Stick a fork in the 2011 movement to get sanctioned MMA back into New York, because she is done. Assembly bill number A04146A – which passed through the Committee on Tourism, Parks, Arts and Sports Development by a margin of 16-3 and passed through the Codes Committee 17-1 – fell into limbo in the Ways and Means Committee, and failed to appear on that committee’s calendar for a vote before the last day of the legislative session (which is today). In layman’s terms, the bill got far, just not far enough.
What we learned (or re-learned) in this go-around:
— Assemblyman Bob Reilly, who’s been MMA’s most vocal opponent in New York State, continues to remain marginalized. For the third year in a row, he’s been out-voted in his committee (Tourism, Parks, Arts and Sports Development) whenever the issue has arisen.
— Ways and Means Committee Chairman Herman Farrell is the new face of the opposition. He could’ve put the MMA bill on the agenda for a vote, but instead put it on ice. Why? It’s safe to say he’s not a fan.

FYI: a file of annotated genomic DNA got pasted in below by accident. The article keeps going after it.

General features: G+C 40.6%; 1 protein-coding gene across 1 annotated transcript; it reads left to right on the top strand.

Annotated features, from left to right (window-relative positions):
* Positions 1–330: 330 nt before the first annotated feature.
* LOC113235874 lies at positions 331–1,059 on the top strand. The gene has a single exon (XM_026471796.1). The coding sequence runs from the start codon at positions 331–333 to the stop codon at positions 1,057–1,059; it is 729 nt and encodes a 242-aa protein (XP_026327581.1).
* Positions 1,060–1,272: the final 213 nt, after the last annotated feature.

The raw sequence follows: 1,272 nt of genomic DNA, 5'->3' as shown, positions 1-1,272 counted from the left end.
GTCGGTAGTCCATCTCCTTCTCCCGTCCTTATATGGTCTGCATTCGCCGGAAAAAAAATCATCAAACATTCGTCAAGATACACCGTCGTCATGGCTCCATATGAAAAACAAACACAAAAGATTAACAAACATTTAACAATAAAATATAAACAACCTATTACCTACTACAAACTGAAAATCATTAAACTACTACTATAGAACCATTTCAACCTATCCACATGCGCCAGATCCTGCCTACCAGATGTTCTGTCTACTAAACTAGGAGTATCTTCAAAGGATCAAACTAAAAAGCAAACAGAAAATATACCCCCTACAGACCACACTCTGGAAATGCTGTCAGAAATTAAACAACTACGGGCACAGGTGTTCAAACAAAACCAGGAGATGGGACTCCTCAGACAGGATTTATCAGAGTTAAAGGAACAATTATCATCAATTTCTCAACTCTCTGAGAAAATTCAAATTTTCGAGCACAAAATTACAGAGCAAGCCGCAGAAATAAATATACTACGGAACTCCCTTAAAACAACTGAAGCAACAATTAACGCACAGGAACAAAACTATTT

“I don’t think very much of the sport,” Farrell said. “Next we’ll give them clubs with spikes on the end; that will be good.”
— Assembly Speaker Sheldon Silver isn’t much of a fan himself. Or, at the very least, he doesn’t quite have a handle on who in his legislative house is for MMA and who is against. In a statement last week, Silver stated that there “does not appear to be widespread support in the Assembly for legislation”. However, some informal polling by Assemblyman Dean Murray (MMA’s “friend in high places” in 2011) says otherwise.
— Despite an impassioned editorial in one of New York City’s high-volume daily papers by none other than Dana White, and visits to Albany (the seat of the New York State government) by numerous fighters, the bill failed to cross the finish line. However, the concurrent Senate bill was approved, and only one Assembly committee stood between failure and a general floor vote (the last stage of the process), so that’s something.
Ultimately, all this legislative wrangling just means that the process must start from square one next year. But we get closer every time, and now we know who our real legislative enemies are. Who can say what 2012 will bring?